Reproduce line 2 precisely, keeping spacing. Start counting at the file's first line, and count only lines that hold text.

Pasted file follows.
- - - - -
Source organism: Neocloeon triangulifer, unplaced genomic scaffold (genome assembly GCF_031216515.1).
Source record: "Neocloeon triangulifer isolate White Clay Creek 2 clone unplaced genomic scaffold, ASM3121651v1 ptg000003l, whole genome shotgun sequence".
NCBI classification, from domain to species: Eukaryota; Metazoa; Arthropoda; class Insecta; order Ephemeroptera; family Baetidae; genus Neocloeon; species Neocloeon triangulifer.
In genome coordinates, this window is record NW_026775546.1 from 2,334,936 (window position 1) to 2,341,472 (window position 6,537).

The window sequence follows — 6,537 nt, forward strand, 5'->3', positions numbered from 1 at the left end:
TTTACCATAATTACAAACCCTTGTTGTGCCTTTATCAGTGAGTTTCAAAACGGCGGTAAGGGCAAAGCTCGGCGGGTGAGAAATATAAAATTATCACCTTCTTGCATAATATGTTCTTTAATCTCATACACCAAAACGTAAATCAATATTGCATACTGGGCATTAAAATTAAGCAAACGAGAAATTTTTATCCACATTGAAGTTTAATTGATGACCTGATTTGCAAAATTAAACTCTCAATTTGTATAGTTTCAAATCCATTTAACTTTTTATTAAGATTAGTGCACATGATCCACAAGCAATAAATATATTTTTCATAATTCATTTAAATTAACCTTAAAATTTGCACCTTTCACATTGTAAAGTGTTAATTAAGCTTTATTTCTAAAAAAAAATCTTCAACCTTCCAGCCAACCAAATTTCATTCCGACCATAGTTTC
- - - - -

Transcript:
Source record: "Neocloeon triangulifer isolate White Clay Creek 2 clone unplaced genomic scaffold, ASM3121651v1 ptg000003l, whole genome shotgun sequence".